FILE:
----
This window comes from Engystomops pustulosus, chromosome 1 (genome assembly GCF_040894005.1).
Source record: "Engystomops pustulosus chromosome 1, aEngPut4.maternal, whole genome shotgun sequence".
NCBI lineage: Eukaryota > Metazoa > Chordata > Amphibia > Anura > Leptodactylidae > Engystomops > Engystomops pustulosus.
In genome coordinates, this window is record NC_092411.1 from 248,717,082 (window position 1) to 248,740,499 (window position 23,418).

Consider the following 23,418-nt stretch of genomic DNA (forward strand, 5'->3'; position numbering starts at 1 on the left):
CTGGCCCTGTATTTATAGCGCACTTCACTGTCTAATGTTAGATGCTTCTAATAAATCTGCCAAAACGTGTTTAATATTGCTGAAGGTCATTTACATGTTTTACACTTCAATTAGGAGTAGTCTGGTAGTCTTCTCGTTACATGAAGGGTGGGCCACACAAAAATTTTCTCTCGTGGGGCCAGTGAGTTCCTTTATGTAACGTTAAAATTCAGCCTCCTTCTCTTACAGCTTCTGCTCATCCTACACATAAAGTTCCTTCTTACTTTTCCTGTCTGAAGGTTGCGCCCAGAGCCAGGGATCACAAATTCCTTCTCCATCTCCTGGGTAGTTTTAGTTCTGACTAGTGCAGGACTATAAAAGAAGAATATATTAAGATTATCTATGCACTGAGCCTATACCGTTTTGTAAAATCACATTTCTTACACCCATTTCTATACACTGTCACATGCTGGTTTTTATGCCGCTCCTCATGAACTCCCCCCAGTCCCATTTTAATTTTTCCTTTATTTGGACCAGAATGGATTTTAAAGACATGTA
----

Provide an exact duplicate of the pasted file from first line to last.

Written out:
This window comes from Engystomops pustulosus, chromosome 1 (genome assembly GCF_040894005.1).
Source record: "Engystomops pustulosus chromosome 1, aEngPut4.maternal, whole genome shotgun sequence".
NCBI lineage: Eukaryota > Metazoa > Chordata > Amphibia > Anura > Leptodactylidae > Engystomops > Engystomops pustulosus.
In genome coordinates, this window is record NC_092411.1 from 248,717,082 (window position 1) to 248,740,499 (window position 23,418).

Consider the following 23,418-nt stretch of genomic DNA (forward strand, 5'->3'; position numbering starts at 1 on the left):
CTGGCCCTGTATTTATAGCGCACTTCACTGTCTAATGTTAGATGCTTCTAATAAATCTGCCAAAACGTGTTTAATATTGCTGAAGGTCATTTACATGTTTTACACTTCAATTAGGAGTAGTCTGGTAGTCTTCTCGTTACATGAAGGGTGGGCCACACAAAAATTTTCTCTCGTGGGGCCAGTGAGTTCCTTTATGTAACGTTAAAATTCAGCCTCCTTCTCTTACAGCTTCTGCTCATCCTACACATAAAGTTCCTTCTTACTTTTCCTGTCTGAAGGTTGCGCCCAGAGCCAGGGATCACAAATTCCTTCTCCATCTCCTGGGTAGTTTTAGTTCTGACTAGTGCAGGACTATAAAAGAAGAATATATTAAGATTATCTATGCACTGAGCCTATACCGTTTTGTAAAATCACATTTCTTACACCCATTTCTATACACTGTCACATGCTGGTTTTTATGCCGCTCCTCATGAACTCCCCCCAGTCCCATTTTAATTTTTCCTTTATTTGGACCAGAATGGATTTTAAAGACATGTA